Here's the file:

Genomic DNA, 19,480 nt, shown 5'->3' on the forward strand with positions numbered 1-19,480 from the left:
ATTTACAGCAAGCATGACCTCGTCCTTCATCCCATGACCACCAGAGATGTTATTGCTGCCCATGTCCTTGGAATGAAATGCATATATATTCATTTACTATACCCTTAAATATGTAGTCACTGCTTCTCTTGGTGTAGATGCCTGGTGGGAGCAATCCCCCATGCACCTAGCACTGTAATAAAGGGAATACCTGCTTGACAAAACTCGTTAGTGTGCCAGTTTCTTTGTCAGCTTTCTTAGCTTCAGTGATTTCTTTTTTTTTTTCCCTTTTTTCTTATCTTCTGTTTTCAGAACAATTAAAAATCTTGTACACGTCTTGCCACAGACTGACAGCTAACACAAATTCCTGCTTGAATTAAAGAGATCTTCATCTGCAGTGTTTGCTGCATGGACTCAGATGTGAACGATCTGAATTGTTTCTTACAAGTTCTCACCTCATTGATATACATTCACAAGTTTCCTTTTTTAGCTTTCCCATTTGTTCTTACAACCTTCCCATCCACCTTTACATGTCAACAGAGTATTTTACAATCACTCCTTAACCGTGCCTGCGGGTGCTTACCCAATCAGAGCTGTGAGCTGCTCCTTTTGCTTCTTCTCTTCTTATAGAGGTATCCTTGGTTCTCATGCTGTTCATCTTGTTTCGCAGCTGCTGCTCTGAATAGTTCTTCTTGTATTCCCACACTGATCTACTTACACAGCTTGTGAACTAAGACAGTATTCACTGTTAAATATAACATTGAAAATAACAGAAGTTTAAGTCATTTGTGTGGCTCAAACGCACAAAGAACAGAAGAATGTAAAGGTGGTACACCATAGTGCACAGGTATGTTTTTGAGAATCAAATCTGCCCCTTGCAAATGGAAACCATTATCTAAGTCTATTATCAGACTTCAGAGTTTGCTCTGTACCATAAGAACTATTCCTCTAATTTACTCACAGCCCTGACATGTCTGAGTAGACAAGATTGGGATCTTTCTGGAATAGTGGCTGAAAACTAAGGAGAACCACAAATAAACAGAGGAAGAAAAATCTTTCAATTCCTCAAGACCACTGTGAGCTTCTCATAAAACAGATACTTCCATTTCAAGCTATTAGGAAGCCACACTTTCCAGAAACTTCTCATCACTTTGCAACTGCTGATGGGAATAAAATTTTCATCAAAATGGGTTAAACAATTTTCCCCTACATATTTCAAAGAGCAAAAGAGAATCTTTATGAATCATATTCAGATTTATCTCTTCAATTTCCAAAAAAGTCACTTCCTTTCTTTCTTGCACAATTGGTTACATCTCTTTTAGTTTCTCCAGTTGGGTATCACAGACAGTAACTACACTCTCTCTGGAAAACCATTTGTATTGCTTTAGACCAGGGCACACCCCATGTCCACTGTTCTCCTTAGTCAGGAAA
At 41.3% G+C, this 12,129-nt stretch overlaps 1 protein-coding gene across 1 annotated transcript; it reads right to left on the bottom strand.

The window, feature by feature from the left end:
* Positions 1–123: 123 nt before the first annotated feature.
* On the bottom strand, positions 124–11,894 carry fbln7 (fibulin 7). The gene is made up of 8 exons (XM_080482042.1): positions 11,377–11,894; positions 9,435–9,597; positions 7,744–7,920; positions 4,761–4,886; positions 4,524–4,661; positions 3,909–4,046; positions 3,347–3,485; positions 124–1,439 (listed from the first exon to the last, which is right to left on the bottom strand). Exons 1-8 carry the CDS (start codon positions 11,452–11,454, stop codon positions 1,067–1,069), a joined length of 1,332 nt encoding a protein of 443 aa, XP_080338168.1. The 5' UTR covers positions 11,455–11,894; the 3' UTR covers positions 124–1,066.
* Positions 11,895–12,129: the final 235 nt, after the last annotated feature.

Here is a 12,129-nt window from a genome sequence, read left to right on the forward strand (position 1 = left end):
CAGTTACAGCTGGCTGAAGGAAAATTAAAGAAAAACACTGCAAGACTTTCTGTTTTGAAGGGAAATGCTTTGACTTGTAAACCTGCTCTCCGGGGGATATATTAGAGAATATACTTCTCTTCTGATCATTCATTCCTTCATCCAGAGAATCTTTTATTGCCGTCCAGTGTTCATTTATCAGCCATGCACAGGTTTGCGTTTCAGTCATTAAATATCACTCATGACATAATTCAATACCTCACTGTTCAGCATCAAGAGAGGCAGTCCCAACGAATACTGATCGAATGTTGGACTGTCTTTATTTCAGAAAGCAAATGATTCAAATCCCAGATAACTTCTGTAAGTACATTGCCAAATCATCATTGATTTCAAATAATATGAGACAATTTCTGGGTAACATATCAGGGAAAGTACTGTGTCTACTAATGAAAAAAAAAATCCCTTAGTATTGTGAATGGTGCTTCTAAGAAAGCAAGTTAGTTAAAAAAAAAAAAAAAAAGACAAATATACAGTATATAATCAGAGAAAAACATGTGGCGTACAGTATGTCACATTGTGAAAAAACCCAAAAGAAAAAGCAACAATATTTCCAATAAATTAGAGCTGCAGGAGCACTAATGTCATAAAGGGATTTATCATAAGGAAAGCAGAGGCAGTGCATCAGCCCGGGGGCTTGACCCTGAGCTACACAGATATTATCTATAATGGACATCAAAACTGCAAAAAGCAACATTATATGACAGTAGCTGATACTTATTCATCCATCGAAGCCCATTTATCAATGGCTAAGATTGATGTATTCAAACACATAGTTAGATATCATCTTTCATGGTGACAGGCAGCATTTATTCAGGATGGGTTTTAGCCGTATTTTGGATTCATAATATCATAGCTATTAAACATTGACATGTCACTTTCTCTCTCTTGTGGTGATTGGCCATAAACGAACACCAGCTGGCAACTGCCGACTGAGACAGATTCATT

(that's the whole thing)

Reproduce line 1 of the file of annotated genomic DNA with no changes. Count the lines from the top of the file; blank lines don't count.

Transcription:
Genomic DNA, 19,480 nt, shown 5'->3' on the forward strand with positions numbered 1-19,480 from the left: